How project finance could revolutionize African healthcare

Introduction The IFC describes in its Business of Health in Africa report how healthcare in Africa is overwhelmingly the worst in the world! The countries with the highest rates of maternal death, death under 5 years old, deaths from trauma & injury and deaths from infectious disease are nearly all […]


The IFC describes in its Business of Health in Africa report how healthcare in Africa is overwhelmingly the worst in the world!

The countries with the highest rates of maternal death, death under 5 years old, deaths from trauma & injury and deaths from infectious disease are nearly all in Africa.

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So why is healthcare in Africa so poor?

Ultimately, it comes down to resources. Especially as the price of healthcare globally continues to increase. Jon Guber, a Professor of Economics at MIT describes how in 1950, the American government spent 5% of GDP on healthcare. In 2012, it spent almost 20% of GDP on healthcare. By 2075, its projected to be 40%. That means 40 cents out of every $1 generated in America will go to healthcare!

Africa makes up 16% of the world population and carries 23% of the global disease burden, yet it accounted for just 1% of total global health expenditures in 2015.

Africa has a population of 1.3bn people and an economy smaller than California’s (population 40m), this level of poverty magnifies the need for healthcare whilst simultaneously decreasing the capacity to pay for it.

This article explores how project finance can help change this.

What is project finance?

Project financing involves raising funds on a limited recourse or nonrecourse basis to finance an economically separable capital investment project by issuing securities that are designed to be serviced and redeemed exclusively out of cashflow.

Project financing is not based on the firms existing credit like conventional direct financing, rather it is based on cash flows from a particular project.

My experience in project finance, both as an investment banker and as a Professor of finance, has firmly convinced me of its usefulness in enabling emerging economies to unlock the value of their natural resources and build the infrastructure they need to move forward.

-John Finnerty, Author, Project Finance

This financing approach has been used to develop transformative projects across Africa such as railways, airports and power stations. But has been underutilized in healthcare because of what I believe to be three main reasons.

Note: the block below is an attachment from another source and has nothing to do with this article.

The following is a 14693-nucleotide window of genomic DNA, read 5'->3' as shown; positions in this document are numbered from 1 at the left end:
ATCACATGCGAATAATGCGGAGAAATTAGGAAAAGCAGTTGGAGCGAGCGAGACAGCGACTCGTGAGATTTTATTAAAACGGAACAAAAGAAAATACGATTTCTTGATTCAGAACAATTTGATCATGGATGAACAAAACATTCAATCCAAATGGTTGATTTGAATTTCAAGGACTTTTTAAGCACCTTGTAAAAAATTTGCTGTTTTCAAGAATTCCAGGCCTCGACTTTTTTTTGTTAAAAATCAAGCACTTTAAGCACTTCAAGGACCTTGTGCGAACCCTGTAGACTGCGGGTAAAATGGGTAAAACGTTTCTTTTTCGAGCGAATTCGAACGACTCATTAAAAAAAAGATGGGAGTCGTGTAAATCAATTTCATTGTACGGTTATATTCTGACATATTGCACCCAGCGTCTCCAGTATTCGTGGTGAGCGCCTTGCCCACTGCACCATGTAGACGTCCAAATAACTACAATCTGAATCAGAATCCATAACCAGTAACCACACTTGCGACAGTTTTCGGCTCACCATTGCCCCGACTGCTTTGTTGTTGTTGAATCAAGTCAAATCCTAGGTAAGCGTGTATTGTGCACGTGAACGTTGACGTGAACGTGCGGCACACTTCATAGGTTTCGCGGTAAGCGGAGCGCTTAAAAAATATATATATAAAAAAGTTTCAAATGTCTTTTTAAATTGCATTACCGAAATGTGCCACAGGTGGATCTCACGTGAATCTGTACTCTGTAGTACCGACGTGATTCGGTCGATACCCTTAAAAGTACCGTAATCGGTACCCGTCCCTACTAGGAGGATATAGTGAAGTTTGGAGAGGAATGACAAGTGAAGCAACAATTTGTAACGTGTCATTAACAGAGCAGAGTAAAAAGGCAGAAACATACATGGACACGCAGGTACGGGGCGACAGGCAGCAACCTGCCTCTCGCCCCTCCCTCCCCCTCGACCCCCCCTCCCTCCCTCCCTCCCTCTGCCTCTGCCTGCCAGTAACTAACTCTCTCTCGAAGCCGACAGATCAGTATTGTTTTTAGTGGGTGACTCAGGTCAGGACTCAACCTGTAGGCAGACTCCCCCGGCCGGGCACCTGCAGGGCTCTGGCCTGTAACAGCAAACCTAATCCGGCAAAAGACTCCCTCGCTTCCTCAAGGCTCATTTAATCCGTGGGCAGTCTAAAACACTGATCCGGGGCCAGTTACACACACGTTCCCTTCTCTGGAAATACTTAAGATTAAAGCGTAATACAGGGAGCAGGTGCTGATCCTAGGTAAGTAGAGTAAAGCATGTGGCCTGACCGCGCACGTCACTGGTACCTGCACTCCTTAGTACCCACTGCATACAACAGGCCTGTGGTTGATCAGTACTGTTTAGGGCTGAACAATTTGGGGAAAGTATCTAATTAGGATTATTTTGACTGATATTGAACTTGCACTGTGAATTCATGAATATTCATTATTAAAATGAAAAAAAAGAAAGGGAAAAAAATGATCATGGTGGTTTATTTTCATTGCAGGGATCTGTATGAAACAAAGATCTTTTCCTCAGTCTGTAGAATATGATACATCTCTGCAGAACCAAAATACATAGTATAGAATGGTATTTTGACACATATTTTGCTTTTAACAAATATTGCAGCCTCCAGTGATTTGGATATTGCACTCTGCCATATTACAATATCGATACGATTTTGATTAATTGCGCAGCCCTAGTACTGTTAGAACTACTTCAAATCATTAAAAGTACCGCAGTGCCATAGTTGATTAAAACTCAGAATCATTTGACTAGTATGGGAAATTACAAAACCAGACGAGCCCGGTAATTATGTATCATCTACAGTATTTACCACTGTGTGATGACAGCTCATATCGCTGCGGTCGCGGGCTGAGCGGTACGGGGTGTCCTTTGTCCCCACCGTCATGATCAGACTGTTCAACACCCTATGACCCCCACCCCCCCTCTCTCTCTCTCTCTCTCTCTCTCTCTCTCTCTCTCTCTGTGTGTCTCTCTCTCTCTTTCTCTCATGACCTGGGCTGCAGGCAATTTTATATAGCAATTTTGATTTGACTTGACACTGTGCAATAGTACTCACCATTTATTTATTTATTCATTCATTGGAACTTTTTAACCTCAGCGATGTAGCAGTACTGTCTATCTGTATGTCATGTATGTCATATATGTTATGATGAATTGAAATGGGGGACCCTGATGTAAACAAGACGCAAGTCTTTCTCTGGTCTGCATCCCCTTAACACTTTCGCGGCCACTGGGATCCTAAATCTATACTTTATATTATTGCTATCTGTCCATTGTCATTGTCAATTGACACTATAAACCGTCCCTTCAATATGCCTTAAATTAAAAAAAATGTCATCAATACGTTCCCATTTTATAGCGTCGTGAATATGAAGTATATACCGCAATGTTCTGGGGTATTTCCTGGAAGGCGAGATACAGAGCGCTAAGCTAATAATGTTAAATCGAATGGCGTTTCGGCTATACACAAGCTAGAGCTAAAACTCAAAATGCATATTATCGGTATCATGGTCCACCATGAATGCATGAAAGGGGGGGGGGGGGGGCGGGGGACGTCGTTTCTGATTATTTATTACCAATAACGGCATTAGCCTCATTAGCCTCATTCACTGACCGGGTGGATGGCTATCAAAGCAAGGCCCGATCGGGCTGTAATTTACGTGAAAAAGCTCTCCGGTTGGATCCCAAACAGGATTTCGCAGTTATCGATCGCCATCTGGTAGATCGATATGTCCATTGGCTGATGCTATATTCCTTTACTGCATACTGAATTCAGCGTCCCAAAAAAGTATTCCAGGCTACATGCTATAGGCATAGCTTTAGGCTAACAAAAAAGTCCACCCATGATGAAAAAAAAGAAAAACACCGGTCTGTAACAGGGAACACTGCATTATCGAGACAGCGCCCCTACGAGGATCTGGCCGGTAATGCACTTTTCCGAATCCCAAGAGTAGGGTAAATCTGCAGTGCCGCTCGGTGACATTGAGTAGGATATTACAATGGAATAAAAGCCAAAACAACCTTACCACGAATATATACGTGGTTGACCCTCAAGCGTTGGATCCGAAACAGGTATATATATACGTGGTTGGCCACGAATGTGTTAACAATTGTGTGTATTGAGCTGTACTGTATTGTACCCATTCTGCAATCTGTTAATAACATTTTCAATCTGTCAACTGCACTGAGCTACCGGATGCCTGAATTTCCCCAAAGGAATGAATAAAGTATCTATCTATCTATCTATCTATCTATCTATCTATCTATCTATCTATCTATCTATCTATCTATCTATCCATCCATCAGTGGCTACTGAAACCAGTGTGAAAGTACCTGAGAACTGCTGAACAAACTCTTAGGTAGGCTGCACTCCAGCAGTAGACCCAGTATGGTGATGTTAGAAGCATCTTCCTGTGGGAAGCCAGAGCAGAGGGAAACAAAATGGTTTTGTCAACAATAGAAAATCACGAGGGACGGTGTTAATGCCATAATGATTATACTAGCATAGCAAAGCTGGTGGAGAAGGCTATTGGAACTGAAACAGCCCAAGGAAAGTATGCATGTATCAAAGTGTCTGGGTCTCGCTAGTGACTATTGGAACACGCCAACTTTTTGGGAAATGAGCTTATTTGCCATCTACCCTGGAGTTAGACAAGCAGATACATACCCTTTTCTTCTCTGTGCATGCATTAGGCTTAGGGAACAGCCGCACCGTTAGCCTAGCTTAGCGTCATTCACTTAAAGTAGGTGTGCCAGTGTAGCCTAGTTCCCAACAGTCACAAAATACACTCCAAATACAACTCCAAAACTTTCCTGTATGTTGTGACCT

1. Firstly, healthcare is not seen as a priority for most Africa politicians. Africans, unlike Americans, don’t not vote on the basis of healthcare. This study from the Atlantic council shows that the top three issues for Nigerian voters were corruption, security and the economy.

This contrasts with places like Britain and America where healthcare is much higher up on a politicians agenda. The politics around funding of the UK NHS and Obamacare vs alternative US healthcare plans are front and center during political campaigns. Healthcare is a make or break election issue in these countries. Finland’s entire government once had to resign over failed healthcare policy.

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Two out of the top five issues that mattered most to US voters in the 2020 election were around healthcare as shown in the diagram above. Politicians like to do the things that will win the next election. There is less political will to undertake projects that are not prioritized by the electorate. 

2. Secondly, healthcare investing requires specialist knowledge. Much of this knowledge is held by doctors who do not particularly understand or care to understand finance. Whilst bankers who have the finance, do not really care to understand the complexities of healthcare investment. Many countries have recognized how nuanced healthcare investment is and have developed the specialist knowledge to develop and invest in healthcare projects.

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At Columbia University, for example, you can spend an entire MBA term learning about just healthcare investment. A deep understanding of healthcare, finance and increasingly technology are required to effectively develop healthcare projects. If as in Africa, there is no one to bridge the gap, deals simply do not get done.

3. Thirdly, fiscal space, many African governments have high levels of debt and therefore feel the need to prioritize spending on the type of projects that can increase economic growth such as power plants, railways, airports and bridges. For example, historically African governments have provided offtake/guarantees for airports, railways, power stations and even factories. Subsidises have been offered for fertilizer, diesel and electricity.